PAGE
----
Pic by Getty Images

Relegation: the word haunting some of the Tour’s top teams

Thomas De Gendt celebrates victory at the Giro d'Italia - pic by Getty Images

One of my sporting highlights of this year so far came just over a month ago when, thanks to what still seems like a freak change in fortunes and form, Leeds United managed to avoid relegation from the Premier League thanks to a last-minute goal in the very last game of the season, which meant that Burnley rather than Mighty Whites will be playing the second tier of the English football league next season.

Moments like this will be familiar to all football fans and those in many others sports too, especially those who support teams whose fate fluctuates like those of Leeds. Promotion/relegation ensures that the teams at the top of a table not only have something to play for, a title to chase, but that those at the bottom do as well. For them, survival is a victory, relegation is a crushing defeat that bears on clubs and their fans until the following season and hope returns with the prospect of promotion.

There has often been talk about introducing a similar system within cycling, Tour organisers ASO among those keen to push these discussions along in order to provide clarity when it came to the selection of “wild card” places in Grand Tours and the Classics. Yet the UCI had always knocked down suggestions that promotion/relegation should be introduced, arguing that teams needed to be on a firm financial and sporting footing before this could be considered.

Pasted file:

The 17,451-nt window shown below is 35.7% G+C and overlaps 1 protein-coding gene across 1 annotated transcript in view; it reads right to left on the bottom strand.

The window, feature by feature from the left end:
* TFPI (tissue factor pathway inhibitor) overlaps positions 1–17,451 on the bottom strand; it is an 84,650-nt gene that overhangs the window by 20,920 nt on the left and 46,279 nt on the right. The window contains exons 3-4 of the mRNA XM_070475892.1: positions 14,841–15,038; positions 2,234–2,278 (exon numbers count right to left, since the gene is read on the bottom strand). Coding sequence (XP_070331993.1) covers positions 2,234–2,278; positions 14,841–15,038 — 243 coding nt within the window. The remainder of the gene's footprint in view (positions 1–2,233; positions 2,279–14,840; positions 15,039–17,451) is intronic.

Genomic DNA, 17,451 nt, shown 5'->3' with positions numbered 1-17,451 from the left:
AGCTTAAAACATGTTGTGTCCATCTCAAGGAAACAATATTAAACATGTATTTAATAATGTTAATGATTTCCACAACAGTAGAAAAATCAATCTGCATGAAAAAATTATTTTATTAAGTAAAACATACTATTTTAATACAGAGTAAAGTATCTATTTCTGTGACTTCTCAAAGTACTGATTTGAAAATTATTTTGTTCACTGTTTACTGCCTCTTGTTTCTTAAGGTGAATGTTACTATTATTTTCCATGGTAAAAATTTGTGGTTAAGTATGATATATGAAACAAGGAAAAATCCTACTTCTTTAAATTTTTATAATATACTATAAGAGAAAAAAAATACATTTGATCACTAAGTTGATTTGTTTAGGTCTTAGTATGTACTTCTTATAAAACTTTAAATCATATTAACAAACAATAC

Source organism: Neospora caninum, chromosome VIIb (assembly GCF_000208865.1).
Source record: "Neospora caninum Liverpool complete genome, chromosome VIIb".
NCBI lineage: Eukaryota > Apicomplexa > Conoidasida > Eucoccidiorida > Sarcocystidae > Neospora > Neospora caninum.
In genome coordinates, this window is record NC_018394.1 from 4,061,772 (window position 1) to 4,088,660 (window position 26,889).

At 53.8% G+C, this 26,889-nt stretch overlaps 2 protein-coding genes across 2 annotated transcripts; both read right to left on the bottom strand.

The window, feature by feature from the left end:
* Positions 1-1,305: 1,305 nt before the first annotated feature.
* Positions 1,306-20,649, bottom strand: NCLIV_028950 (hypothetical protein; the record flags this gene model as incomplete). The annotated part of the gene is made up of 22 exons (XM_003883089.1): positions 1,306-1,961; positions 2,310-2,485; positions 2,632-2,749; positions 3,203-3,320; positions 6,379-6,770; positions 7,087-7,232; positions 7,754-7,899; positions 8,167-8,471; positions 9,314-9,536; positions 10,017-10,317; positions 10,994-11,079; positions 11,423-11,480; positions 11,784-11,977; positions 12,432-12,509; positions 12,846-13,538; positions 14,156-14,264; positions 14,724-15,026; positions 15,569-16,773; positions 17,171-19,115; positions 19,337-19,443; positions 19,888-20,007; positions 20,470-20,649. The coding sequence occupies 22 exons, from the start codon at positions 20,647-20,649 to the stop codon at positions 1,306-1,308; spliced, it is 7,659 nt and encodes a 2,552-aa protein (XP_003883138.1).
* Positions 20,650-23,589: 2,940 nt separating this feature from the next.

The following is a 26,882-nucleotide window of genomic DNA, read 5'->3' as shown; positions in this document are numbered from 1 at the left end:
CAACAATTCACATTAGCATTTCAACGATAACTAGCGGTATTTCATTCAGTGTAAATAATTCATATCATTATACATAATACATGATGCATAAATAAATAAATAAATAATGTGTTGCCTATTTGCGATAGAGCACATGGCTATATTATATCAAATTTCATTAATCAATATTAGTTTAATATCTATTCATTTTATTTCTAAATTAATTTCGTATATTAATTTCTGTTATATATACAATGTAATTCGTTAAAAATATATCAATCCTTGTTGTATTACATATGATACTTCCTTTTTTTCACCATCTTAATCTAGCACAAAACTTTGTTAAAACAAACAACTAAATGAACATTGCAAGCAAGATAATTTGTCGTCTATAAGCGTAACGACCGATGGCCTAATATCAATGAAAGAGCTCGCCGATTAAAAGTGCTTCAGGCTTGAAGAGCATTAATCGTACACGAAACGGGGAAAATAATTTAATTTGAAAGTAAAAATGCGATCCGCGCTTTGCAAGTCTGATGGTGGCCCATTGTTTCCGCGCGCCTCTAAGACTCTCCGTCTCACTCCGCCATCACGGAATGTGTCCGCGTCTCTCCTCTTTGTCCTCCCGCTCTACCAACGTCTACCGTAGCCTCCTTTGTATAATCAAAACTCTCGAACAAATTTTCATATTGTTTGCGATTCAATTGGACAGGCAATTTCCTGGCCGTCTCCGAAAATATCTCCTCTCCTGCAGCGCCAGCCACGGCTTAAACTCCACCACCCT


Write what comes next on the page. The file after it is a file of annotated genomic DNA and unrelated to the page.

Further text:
Change came, though, towards the end of 2018, when UCI president David Lappartient announced a fundamental restructure of men’s professional road racing, which came into force on 1 January 2020. It featured yet another reworking of the calendar and recategorisation of its races, the implementation of automatic wild card places for the two leading ProTeams into WorldTour events, and the allocation of WorldTour licences for three-year periods.

As part of the latter, the UCI added a “sporting criterion” to the financial, organisational/administrative and ethical (?) requirements for teams seeking WorldTour status, to become what were now known as WorldTeams. This set out that the UCI points collected over three seasons and the consequent team rankings would establish a hierarchy of 18 teams, which would then be considered for WorldTeam licences for the 2023-25 period. In other words, assuming that there were more than 18 teams interested in securing a WorldTeam licence, elite level men’s cycling now had a promotion/relegation system in place between its top two divisions – WorldTeam and ProTeam.

The battle to secure these 18 WorldTour places is now into its third and final season, and, like any relegation battle, the nearer the conclusion, the more focus there is on it. As things stand with the start of the Tour de France just a week away, the two WorldTour teams facing “the drop” are Israel-PremierTech and Lotto-Soudal (see Lanterne Rouge’s excellent daily relegation tracker below), with Alpecin-Fenix and Arkéa-Samsic the teams set to replace them in the top flight. Yet, the teams in 15th-18th places – Cofidis, Movistar, EF Education Easy Post and BikeExchange-Jayco – are still very much in the danger zone.

Graphic by Lanterne Rouge